Miobi went back up the hill, all the way inside the cave. When he arrived, he found nothing that needed killing. Did he run to the wrong cave? He felt something touch his foot. It was the monster, no bigger than a frog. He picked it up; it was comfortable to hold.
Miobi returned to the village. The village acclaimed him a hero, believing he had slain the monster. Miobi showed them the monster, held in his hand. A little girl asked the monster’s name. Miobi did not know, but the monster answered in his stead:
I have many names. Some call me Famine, and some Pestilence, but the most pitiable of humans give me their own names….But most people call me What-Might-Happen.
From what I gather, this short story is adapted from an Egyptian folk tale. Joan Brook wrote it as an illustrative way for children to deal with and confront their fears.
However I found in this story the possibility for a much broader target market, significantly larger than the frightened childhood population. The target audience should be most of the adult population in the United States.
The government has done a tremendous job of frightening Americans – around every corner is a potential monster.
Hitler is going to take over the world. The communists are coming, the communists are coming. We must stop them in Viet Nam, or the dominoes will fall all the way to California. The Soviets will destroy us all.
Watch out, the Arabs are coming. Every Arab is a potential threat to our freedom. The Muslims want to force us to live under Sharia law. Ragheads in caves half-way around the world want to bomb us because we are free. Every passenger at the airport is a potential risk. Check the grandmothers and the infants. Virtual strip searches must be conducted for our own safety.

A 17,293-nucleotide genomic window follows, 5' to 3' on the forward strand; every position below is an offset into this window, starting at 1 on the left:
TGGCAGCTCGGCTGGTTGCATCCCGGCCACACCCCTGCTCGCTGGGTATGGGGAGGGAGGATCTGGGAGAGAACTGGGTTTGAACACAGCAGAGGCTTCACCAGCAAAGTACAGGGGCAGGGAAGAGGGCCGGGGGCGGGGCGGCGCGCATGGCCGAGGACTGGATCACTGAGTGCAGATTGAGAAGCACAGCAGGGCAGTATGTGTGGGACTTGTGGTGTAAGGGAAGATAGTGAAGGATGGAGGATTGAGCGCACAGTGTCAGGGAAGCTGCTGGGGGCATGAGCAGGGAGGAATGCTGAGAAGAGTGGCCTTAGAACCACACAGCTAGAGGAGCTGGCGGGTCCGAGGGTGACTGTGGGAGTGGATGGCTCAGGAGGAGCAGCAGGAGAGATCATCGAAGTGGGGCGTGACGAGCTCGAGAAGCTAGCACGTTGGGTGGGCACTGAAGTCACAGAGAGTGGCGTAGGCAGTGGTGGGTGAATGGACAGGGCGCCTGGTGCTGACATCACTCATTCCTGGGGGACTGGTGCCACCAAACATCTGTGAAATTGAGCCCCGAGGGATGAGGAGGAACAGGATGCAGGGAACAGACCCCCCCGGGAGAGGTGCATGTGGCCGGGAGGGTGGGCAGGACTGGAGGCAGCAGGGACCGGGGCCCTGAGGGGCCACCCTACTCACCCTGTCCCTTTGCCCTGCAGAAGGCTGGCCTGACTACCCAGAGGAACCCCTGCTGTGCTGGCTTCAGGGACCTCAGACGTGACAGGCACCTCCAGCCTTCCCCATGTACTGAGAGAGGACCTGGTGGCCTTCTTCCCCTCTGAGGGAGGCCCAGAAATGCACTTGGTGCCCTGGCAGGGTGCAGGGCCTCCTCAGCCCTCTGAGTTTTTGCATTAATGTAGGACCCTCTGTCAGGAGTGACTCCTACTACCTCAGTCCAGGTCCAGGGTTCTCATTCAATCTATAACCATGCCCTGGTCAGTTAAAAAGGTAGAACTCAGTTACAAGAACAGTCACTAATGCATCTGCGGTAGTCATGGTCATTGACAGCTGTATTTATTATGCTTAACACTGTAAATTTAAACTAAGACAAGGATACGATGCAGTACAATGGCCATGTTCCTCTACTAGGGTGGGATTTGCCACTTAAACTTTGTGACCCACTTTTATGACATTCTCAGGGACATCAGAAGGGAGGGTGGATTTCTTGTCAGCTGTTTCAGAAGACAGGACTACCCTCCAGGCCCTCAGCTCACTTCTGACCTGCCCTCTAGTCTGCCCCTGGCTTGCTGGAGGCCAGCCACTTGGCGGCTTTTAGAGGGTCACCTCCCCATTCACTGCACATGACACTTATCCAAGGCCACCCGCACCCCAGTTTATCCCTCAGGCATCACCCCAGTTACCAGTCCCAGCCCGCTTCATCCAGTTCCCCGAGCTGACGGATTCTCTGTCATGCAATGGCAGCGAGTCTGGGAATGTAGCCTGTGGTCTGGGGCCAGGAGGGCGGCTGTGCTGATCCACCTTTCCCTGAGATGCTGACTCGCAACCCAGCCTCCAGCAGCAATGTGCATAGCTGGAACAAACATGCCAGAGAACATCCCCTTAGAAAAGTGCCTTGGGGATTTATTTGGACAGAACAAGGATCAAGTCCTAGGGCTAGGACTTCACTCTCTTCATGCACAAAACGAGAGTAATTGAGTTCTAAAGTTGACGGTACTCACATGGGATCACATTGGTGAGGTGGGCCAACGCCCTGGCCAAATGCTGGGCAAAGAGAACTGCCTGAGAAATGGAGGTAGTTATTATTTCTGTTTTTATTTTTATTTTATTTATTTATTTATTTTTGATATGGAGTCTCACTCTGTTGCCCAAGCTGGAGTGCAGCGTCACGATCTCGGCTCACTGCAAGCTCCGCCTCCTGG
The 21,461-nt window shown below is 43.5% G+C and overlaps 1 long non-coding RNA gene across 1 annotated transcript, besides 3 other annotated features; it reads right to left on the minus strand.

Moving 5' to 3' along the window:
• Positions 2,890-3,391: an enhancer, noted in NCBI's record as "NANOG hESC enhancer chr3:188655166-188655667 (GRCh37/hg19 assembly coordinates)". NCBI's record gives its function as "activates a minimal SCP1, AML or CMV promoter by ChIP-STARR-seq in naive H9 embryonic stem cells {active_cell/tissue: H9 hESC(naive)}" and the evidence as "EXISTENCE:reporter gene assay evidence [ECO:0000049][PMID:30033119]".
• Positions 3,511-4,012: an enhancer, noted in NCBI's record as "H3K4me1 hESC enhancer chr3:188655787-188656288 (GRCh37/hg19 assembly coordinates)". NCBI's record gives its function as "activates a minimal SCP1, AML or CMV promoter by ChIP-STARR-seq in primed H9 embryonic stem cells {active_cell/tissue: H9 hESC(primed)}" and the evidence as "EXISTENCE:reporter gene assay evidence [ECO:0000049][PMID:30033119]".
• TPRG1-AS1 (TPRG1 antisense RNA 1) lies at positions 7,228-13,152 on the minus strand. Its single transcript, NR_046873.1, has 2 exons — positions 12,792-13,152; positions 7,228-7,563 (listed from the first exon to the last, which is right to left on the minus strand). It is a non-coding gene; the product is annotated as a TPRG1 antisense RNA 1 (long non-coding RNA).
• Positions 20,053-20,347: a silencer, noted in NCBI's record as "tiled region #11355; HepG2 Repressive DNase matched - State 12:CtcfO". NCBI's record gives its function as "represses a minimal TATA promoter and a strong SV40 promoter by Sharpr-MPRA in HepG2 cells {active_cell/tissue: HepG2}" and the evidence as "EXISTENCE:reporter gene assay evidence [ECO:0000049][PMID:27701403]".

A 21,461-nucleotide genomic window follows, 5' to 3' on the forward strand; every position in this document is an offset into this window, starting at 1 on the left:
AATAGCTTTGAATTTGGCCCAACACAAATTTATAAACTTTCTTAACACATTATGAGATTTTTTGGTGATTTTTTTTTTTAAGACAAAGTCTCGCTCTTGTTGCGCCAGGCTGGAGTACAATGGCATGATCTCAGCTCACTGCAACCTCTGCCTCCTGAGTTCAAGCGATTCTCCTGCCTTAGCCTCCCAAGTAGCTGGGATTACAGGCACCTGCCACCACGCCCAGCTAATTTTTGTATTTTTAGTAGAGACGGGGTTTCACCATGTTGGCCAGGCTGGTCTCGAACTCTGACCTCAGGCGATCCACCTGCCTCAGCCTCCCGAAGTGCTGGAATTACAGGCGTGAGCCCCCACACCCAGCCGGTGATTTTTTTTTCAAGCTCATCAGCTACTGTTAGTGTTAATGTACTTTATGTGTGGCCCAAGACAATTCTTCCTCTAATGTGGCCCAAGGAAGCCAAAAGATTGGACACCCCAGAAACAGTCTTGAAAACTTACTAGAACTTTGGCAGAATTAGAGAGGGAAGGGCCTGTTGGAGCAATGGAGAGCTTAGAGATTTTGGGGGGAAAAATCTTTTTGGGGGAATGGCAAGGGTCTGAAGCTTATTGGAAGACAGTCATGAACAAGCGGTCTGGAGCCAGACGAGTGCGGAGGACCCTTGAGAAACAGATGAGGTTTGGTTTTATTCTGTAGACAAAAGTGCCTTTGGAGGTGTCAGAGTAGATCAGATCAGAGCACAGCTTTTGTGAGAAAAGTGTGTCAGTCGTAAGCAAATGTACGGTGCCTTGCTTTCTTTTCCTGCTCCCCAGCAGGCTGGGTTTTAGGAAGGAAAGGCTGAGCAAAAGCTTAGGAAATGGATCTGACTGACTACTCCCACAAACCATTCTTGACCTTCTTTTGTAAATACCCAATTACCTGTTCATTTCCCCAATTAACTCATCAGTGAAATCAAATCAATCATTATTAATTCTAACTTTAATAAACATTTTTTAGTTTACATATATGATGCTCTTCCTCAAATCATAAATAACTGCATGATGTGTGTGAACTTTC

It’s the Chinese. They want to extend their sphere of influence all the way to the Western Pacific – Taiwan, if you can imagine this. The nerve of those Chinese.
We need a missile defense shield against Iran, who one day, maybe, might have one bomb. Saddam Hussein is the next Hitler. Gadhafi is the next Hitler. Ahmadinejad is the next Hitler. Bashar al-Assad is the next Hitler.
If we don’t fight them over there we will have to fight them here. The only way to win this war is to kill all the terrorists.
I haven’t even listed one of the economic horror stories told by the government to the frightened children. These are legion. Food? Most apparently wouldn’t know what to eat without a government seal of approval. Medical care? Too complicated to be left to free choice.
The United States lives under a national psychosis. Miobi conquered his. When he did, the “monster” made no attempt to play the part. The monster knew he wasn’t a monster – once Miobi understood this, the monster did not fight back. The monster spoke quite clearly – you fear that which you yourself create in your own mind. It is not real. In fact, confront your fear and you will find comfort.
I remember watching a wonderful Rick Steves' documentary on Iran. After watching it, I thought (sarcastically) to myself: “Wow! They walk on two legs, just like we do. Look, on Sunday afternoon they take their family for a picnic. What! They ski? On white snow?”
The pictures would be the same if taken anywhere else in the world. These are the so-called monsters.
Are there monsters in the world? Certainly. Yet, we are brainwashed to overly fear monsters that would harm us illegally, so we allow others to harm us legally instead. It is sick.
A national psychosis.